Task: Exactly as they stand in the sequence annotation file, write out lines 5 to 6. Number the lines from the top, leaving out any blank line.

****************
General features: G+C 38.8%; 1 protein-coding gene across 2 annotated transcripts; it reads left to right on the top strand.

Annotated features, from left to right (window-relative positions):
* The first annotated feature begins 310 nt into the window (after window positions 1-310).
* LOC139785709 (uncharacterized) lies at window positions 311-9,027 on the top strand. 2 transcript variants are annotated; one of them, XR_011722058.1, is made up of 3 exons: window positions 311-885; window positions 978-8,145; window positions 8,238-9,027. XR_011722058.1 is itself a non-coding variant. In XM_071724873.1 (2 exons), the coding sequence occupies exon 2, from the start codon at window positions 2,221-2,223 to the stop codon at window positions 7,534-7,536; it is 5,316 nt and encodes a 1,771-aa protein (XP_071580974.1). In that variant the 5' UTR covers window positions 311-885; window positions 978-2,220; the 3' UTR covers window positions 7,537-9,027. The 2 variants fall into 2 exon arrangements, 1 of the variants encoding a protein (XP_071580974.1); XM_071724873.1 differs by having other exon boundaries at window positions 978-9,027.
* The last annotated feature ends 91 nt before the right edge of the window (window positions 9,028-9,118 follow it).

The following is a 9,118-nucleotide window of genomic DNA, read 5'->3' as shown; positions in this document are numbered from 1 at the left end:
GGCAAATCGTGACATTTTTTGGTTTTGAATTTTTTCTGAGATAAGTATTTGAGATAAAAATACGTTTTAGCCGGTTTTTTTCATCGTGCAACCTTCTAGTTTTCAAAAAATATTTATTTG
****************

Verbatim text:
* The last annotated feature ends 91 nt before the right edge of the window (window positions 9,028-9,118 follow it).

The following is a 9,118-nucleotide window of genomic DNA, read 5'->3' as shown; positions in this document are numbered from 1 at the left end: